What’s in your Tool Kit? For Future Reference: A Guide to Selecting Stand-out References
Even the most expertly crafted cover letter and résumé are only a sketch. When a potential employer calls your references it brings your résumé to life, filling in the areas between the lines—for better or worse. How can you select references that will make you stand out from the crowd and clinch that job offer?
Ask first. The cardinal rule of references is always to secure permission in advance. It’s a simple step that we all know, but can get lost in the shuffle—with detrimental results. Make your request personal and clear. Don’t send a text. Pick up the phone and explain that you are exploring a possible position. You were hoping they would be willing to be a reference since they have particular knowledge of your experience, indicating why you selected them. If your job-search is not public knowledge, ask for their discretion.
Different perspectives. Your references should be people from a variety of positions—both supervisors and colleagues. Include individuals from more than one industry. If you are currently employed, it may be wise not to include a current coworker. Word can easily get out, even through an unintentional slip.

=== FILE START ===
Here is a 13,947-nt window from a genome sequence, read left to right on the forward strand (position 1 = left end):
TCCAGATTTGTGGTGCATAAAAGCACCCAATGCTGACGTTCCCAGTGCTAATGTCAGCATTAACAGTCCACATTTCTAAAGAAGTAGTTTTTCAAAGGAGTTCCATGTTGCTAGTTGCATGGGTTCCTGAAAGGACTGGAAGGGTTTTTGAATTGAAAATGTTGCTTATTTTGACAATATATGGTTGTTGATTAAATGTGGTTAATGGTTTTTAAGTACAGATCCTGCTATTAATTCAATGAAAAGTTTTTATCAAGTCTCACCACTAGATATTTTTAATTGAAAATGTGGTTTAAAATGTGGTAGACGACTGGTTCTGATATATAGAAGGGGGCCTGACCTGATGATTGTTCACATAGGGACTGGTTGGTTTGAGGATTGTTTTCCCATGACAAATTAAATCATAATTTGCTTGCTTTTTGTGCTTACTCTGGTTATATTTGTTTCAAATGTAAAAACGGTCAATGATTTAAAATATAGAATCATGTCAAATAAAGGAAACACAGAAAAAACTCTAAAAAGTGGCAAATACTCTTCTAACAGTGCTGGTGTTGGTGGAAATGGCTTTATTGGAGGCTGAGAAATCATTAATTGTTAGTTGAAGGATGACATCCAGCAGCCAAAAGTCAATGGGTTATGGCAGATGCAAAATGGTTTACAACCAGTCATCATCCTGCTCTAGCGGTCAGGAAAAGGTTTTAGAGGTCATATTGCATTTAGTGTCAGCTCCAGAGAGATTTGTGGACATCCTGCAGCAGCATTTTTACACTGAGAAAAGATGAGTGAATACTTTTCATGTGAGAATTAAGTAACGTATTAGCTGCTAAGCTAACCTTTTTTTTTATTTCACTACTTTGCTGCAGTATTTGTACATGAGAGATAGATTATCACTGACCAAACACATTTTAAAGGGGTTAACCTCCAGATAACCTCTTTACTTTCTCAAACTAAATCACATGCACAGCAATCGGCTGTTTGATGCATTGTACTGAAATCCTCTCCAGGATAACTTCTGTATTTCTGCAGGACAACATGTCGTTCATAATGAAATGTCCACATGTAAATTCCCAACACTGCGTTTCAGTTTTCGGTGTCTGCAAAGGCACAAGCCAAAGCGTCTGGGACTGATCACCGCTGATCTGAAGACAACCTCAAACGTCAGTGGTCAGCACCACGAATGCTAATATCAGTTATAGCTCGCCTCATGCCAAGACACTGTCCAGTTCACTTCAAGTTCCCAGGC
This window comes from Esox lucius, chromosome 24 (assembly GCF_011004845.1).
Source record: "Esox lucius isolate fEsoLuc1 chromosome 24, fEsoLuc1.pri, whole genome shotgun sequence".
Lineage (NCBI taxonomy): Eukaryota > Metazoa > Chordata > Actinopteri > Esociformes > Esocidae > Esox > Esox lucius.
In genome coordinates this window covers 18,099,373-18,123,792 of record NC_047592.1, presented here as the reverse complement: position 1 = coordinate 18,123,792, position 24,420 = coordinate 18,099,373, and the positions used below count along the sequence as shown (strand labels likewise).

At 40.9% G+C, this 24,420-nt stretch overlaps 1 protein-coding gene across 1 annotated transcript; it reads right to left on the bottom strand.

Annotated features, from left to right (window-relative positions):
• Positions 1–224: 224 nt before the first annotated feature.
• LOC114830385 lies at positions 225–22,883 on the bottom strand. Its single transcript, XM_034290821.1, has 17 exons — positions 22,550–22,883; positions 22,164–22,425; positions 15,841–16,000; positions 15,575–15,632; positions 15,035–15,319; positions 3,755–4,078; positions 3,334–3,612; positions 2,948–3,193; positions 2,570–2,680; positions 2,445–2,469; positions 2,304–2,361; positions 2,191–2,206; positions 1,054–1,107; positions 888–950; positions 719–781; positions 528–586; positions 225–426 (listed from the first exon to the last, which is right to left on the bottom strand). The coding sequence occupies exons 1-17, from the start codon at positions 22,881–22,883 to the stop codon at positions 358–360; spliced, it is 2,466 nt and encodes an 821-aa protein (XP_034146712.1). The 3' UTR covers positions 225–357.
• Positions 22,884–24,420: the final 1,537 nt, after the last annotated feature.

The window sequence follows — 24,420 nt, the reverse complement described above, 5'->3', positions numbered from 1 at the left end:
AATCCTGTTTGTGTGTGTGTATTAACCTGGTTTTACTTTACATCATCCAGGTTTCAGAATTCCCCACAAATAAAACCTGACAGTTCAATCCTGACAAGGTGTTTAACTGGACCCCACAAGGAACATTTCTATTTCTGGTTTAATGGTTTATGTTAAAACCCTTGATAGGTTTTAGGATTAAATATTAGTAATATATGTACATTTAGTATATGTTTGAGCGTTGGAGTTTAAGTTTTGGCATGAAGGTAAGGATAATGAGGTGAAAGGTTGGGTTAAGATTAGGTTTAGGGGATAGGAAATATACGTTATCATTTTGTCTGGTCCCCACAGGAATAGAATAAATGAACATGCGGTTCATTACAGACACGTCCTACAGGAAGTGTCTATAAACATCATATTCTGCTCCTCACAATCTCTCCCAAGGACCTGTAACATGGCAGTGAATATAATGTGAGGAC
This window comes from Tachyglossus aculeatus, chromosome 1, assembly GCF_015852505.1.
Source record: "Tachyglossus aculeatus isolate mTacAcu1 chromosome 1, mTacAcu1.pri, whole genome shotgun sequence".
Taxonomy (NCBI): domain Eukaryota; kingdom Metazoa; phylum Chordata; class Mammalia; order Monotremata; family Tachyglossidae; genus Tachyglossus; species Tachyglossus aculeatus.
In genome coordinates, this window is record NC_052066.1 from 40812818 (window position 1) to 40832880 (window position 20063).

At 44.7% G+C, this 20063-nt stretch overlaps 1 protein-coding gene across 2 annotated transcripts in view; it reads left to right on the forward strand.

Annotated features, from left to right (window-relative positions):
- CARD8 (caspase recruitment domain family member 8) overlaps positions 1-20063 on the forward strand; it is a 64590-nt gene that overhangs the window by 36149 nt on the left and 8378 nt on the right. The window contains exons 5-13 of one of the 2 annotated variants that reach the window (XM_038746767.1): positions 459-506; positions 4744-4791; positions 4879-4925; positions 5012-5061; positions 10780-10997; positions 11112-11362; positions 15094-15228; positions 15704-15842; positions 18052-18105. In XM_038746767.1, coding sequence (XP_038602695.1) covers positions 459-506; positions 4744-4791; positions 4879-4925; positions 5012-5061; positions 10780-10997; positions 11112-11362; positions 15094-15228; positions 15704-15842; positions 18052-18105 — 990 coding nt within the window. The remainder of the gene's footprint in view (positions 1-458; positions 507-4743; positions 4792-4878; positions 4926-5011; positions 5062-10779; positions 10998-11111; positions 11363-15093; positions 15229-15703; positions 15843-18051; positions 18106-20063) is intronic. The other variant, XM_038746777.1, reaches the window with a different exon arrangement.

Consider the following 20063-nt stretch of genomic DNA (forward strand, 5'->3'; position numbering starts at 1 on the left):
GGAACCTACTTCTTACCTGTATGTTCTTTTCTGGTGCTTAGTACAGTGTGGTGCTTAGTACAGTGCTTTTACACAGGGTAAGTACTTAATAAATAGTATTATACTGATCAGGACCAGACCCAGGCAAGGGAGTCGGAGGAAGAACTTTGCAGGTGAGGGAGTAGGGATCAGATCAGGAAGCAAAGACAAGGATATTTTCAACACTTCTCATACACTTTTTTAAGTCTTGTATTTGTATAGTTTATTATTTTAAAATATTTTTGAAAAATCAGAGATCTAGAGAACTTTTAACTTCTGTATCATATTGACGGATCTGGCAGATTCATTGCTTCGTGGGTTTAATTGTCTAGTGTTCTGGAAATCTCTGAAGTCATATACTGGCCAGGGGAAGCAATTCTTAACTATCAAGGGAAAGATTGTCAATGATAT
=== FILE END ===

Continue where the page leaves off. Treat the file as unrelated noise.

Breadth of experience. Your references should be able to speak to roles you’ve held across the phases of your career. Think about what this employer is looking for in terms of expertise. Can your references paint a full picture of your strengths and attributes?
Offer reciprocation. Being a reference for someone is a favor. Even if you don’t repay in kind to that specific person, but be known for being generous and willing to give of your time.